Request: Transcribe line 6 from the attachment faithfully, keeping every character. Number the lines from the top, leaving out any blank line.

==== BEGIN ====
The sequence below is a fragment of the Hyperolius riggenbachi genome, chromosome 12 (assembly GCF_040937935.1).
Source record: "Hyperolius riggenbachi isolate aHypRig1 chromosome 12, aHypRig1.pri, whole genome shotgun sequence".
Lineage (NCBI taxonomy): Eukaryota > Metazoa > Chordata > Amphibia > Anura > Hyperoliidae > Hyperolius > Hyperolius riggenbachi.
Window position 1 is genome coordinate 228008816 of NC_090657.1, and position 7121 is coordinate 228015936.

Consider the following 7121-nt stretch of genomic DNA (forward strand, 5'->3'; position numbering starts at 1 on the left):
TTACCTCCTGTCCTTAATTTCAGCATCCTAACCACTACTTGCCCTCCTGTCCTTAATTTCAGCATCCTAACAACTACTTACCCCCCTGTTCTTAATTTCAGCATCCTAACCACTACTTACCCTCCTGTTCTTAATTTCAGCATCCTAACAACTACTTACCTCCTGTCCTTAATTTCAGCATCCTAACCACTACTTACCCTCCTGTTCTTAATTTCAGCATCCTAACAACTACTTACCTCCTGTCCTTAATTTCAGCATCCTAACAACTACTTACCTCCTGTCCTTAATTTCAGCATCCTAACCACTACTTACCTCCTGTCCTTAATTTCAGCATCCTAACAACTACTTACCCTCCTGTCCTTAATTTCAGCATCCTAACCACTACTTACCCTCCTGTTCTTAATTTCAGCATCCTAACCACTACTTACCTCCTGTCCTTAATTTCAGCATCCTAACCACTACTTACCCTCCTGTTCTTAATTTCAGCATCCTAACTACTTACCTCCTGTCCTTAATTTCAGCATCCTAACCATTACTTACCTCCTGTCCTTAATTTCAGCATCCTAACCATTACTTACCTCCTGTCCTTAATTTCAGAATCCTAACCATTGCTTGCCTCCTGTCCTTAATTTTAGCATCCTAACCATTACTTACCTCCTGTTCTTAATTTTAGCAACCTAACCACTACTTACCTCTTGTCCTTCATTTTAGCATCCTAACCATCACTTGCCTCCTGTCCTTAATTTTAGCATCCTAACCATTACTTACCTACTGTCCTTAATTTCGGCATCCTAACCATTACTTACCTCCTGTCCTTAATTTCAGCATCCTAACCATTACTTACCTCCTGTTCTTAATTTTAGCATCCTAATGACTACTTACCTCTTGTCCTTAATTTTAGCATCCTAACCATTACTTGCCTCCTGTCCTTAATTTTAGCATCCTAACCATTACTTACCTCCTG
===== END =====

TTACCTCCTGTCCTTAATTTCAGCATCCTAACCACTACTTGCCCTCCTGTCCTTAATTTCAGCATCCTAACAACTACTTACCCCCCTGTTCTTAATTTCAGCATCCTAACCACTACTTACCCTCCTGTTCTTAATTTCAGCATCCTAACAACTACTTACCTCCTGTCCTTAATTTCAGCATCCTAACCACTACTTACCCTCCTGTTCTTAATTTCAGCATCCTAACAACTACTTACCTCCTGTCCTTAATTTCAGCATCCTAACAACTACTTACCTCCTGTCCTTAATTTCAGCATCCTAACCACTACTTACCTCCTGTCCTTAATTTCAGCATCCTAACAACTACTTACCCTCCTGTCCTTAATTTCAGCATCCTAACCACTACTTACCCTCCTGTTCTTAATTTCAGCATCCTAACCACTACTTACCTCCTGTCCTTAATTTCAGCATCCTAACCACTACTTACCCTCCTGTTCTTAATTTCAGCATCCTAACTACTTACCTCCTGTCCTTAATTTCAGCATCCTAACCATTACTTACCTCCTGTCCTTAATTTCAGCATCCTAACCATTACTTACCTCCTGTCCTTAATTTCAGAATCCTAACCATTGCTTGCCTCCTGTCCTTAATTTTAGCATCCTAACCATTACTTACCTCCTGTTCTTAATTTTAGCAACCTAACCACTACTTACCTCTTGTCCTTCATTTTAGCATCCTAACCATCACTTGCCTCCTGTCCTTAATTTTAGCATCCTAACCATTACTTACCTACTGTCCTTAATTTCGGCATCCTAACCATTACTTACCTCCTGTCCTTAATTTCAGCATCCTAACCATTACTTACCTCCTGTTCTTAATTTTAGCATCCTAATGACTACTTACCTCTTGTCCTTAATTTTAGCATCCTAACCATTACTTGCCTCCTGTCCTTAATTTTAGCATCCTAACCATTACTTACCTCCTG